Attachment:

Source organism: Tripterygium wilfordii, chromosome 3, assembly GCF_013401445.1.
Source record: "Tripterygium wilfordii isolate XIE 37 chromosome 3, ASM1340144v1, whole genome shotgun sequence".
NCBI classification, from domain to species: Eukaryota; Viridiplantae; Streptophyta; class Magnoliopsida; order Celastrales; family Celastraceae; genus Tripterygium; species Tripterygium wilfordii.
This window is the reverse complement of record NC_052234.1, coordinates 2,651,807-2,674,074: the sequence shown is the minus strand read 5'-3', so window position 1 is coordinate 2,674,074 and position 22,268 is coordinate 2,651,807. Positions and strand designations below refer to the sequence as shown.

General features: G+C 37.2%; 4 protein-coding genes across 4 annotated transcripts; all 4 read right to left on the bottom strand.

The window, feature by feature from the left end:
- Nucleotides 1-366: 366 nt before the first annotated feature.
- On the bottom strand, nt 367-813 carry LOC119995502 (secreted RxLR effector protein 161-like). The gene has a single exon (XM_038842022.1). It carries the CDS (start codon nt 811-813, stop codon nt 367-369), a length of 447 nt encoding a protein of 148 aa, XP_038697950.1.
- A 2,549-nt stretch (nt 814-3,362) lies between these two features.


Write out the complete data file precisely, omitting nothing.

Source organism: Tripterygium wilfordii, chromosome 3, assembly GCF_013401445.1.
Source record: "Tripterygium wilfordii isolate XIE 37 chromosome 3, ASM1340144v1, whole genome shotgun sequence".
NCBI classification, from domain to species: Eukaryota; Viridiplantae; Streptophyta; class Magnoliopsida; order Celastrales; family Celastraceae; genus Tripterygium; species Tripterygium wilfordii.
This window is the reverse complement of record NC_052234.1, coordinates 2,651,807-2,674,074: the sequence shown is the minus strand read 5'-3', so window position 1 is coordinate 2,674,074 and position 22,268 is coordinate 2,651,807. Positions and strand designations below refer to the sequence as shown.

General features: G+C 37.2%; 4 protein-coding genes across 4 annotated transcripts; all 4 read right to left on the bottom strand.

The window, feature by feature from the left end:
- Nucleotides 1-366: 366 nt before the first annotated feature.
- On the bottom strand, nt 367-813 carry LOC119995502 (secreted RxLR effector protein 161-like). The gene has a single exon (XM_038842022.1). It carries the CDS (start codon nt 811-813, stop codon nt 367-369), a length of 447 nt encoding a protein of 148 aa, XP_038697950.1.
- A 2,549-nt stretch (nt 814-3,362) lies between these two features.